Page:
The controversial surveillance software FinSpy has been deployed by more that 25 countries around the world, lumping together “democracies” like the US, Canada, the UK and Germany with some of the world’s most repressive and dubious regimes, such as Turkmenistan, Bahrain, Ethiopia and Vietnam.
According to researchers at The Citizen Lab, command and control servers for the highly sophisticated ‘spy’ software were discovered at locations across the world after investigations into a suspect email sent to political activists in Bahrain.
We first reported on the existence of FinSpy, which is licensed by the British firm Gamma Group International, last summer, when it was revealed that Bahrain’s government was using the software to monitor anti-government protestors. That might not be too alarming by itself (after all, we all know that governments, especially repressive ones, like to spy on their own citizens), but the issue with FinSpy is that it’s only sold on the understanding that it’ll be used by law enforcement agencies to track down criminals – not by governments intent on cracking down on dissenters.
FinSpy’s capabilities are as repressive as they are impressive – the software is delivered onto target computers in much the same way as standard malware is, and one installed has the ability to monitor all kinds of communications, including Skype chats and conversations, emails, instant messages, social media and more. Other ‘features’ of the software include giving ‘hackers’ a real-time view of the user’s computer screen, allowing them to grab screenshots at will, log keystrokes and even switch on the user’s camera and recording devices without their knowledge.
Meanwhile, Gamma Group have made extensive efforts to render FinSpy undetectable, ensuring that it’s always one step ahead of anti-virus programs like Symantec, Kasperksy and Norton. There’s even a mobile version of the software available, which can infect smartphones to spy on users in exactly the same way.
Gamma Group insists that FinSpy is also marketed to law enforcement agencies and is not to be used by governments to target opposition groups and activists, but sadly that appears to be exactly what’s happening, according to The Citizen Lab’s latest report. One of the problems is that the marketplace for this kind of software is basically unregulated, meaning that any government can purchase FinSpy and use it for spying or to carry out cyberattacks.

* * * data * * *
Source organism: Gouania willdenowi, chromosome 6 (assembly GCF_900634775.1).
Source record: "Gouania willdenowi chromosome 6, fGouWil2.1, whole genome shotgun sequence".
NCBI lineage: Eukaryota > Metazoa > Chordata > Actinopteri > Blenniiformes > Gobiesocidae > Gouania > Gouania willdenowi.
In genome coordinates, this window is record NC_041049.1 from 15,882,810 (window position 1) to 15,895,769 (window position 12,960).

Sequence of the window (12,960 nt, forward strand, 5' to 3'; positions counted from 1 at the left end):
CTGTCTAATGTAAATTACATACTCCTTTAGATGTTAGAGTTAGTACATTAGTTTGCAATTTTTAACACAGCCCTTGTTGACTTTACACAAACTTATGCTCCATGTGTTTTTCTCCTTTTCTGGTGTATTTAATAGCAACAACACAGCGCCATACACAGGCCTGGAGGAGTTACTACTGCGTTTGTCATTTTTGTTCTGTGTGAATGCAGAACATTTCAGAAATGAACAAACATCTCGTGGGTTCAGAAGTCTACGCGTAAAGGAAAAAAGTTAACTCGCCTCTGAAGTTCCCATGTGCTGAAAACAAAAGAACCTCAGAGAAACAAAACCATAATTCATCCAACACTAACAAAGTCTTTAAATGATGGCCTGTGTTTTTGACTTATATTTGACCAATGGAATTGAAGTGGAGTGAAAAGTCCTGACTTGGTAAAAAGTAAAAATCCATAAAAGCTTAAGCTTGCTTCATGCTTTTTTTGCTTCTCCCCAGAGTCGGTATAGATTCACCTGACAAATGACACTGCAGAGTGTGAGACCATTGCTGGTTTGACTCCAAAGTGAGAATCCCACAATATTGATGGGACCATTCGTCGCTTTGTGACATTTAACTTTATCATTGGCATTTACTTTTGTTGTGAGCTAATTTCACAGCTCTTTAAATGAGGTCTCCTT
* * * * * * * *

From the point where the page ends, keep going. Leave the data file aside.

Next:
For its part, Gamma Group is claiming that the product Citizen Lab’s researchers have traced is actually a stolen copy of an older version of the software. However, The Citizen Lab turned round and questioned this defense, saying that their are strong links between known FinSpy servers and the software strain in question.
The Citizen Lab identified servers in Australia, Bahrain, Bangladesh, Brunei, Canada, the Czech Republic, Estonia, Ethiopia, India, Indonesia, Japan, Latvia, Malaysia, Mexico, Mongolia, the Netherlands, Qatar, Serbia, Singapore, Turkmenistan, the UAE, the US, the UK and Vietnam. While server locations are not definite proof of specific countries using FinSpy, the fact that Gamma Group only sells the software to governments suggests that this must be the case.
FinSpy attacks computers in sophisticated ways, via fake software update prompts, or by sending users fake image files that appear to be relevant to them. Given the worryingly high level of sophistication that this tool employs to spy on people, and the fact that Gamma Group has admitted that at least one copy of the software has been stolen, the dangers posed by FinSpy are a big cause for concern for governments, organizations and individual alike.